Now showing 1 - 7 of 7
  • Publication
    Our iron takeover law
    (Financial Services Institute of Australasia (Finsia), 2000)
  • Publication
    Hedge funds : the case for disclosure regulation
    (Irish Bankers' Federation, 2003) ;
    Unlike mutual and pension funds, which are heavily regulated in most juristrictions, hedge funds are largely unregulated. Because they are not required to report to regulators and to the public, data on hedge fund performance are highly biased, overestimating returns and underestimating risk. Recent debate regarding regulation has centred on market integrity and systematic risk issues. This articles presents the case for a change in focus towards consumer protection as the most important regulatory issue and recommends that performance reporting should be made mandatory.
  • Publication
    Competitiveness implications for Ireland of EU enlargement
    (Statistical and Social Inquiry Society of Ireland, 2003) ; ; ;
    Subject to ratification, a further ten states, primarily from Central and Eastern Europe will accede to the EU in May 2004. Another two, and possibly three, CEE states are likely to join in 2007. The present paper assesses the competitiveness implications of this phase of EU expansion for Ireland. Four specific topics are considered: the opportunities for trade and investment expansion, the implications for Ireland's ability to attract FDI, the likely levels and consequences of immigration from Central and Eastern Europe, and the budgetary implications for the Irish Exchequer.
  • Publication
    Australia's takeover rules : how good are they?
    (Financial Services Institute of Australasia (Finsia), 2002)
  • Publication
    Funds of hedge funds : not the poor cousins of the hedge fund industry
    (Financial Services Institute of Australasia (Finsia), 2006)
  • Publication
    Regulation of corporate control in Australia : a historical perspective
    (University of Canterbury School of Law, 1998)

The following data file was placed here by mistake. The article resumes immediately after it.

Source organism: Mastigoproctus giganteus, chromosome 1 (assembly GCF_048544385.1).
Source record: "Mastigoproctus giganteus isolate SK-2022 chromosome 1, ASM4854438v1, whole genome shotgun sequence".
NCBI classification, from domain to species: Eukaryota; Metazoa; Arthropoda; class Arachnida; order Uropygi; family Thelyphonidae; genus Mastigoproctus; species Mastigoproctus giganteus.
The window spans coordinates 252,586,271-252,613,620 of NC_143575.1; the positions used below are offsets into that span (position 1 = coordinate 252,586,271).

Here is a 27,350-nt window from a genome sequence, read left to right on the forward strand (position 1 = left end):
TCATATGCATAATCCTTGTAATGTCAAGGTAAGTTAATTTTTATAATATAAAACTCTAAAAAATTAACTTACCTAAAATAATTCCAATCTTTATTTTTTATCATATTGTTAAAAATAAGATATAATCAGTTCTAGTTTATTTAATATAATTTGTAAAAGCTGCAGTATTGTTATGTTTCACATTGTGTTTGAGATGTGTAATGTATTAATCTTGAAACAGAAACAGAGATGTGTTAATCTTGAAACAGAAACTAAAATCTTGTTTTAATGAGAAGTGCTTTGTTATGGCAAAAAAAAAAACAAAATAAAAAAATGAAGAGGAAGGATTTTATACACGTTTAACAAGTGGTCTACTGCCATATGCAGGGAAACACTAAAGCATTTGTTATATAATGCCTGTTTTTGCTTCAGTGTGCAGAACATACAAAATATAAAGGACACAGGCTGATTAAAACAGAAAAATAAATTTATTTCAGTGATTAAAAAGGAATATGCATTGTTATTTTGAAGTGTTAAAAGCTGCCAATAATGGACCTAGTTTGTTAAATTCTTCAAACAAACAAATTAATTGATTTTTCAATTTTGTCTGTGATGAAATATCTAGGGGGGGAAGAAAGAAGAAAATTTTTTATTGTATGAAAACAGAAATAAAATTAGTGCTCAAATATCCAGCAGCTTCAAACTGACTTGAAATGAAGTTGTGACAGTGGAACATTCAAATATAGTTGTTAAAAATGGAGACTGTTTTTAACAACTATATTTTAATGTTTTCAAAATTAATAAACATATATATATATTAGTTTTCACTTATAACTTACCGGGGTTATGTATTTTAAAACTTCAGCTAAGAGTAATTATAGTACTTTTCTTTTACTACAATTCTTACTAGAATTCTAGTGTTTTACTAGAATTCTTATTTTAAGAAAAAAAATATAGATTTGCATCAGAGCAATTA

As the process of financial and economic reform gains pace throughout the Asia-Pacific region, one important aspect that deserves the attention of business and legal analysts is the regulation of corporate control. The purpose of this paper is to describe and assess the evolution of corporate control regulation in Australia. With some important changes to takeover law about to be passed by parliament, it is appropriate and timely to reflect on the process of regulatory change that has given us our current system, so that lawmakers may avoid the errors and pitfalls of the past. This assessment of the process of regulatory change in Australia may also provide lessons for regulators in the Asia-Pacific region.[extract]
  • Publication
    Media-expressed negative tone and firm-level stock returns
    We build a corpus of over 5½ million news articles on 20 large US firms over the 10-year period from January 2001 to December 2010, and use it to study the time-varying nature of the relation between media-expressed firm-specific tone and firm-level returns. By estimating a series of separate rolling window vector autoregressive (VAR) models for each firm, we show how media-expressed negative tone impacts firm-level returns episodically in ways that vary across firms and over time. We find that firms experience prolonged periods during which media-expressed tone has no effect on returns, and occasional episodes when it has a significant impact. During the significant episodes, its impacts are sometimes quickly reversed and at other times they endure — implying that media comment and analysis can sometimes be sentiment (or noise), but it can also contain value-relevant information or news. Our findings are in general consistent with efficiently functioning markets in which the media assists with the processing of complex information.
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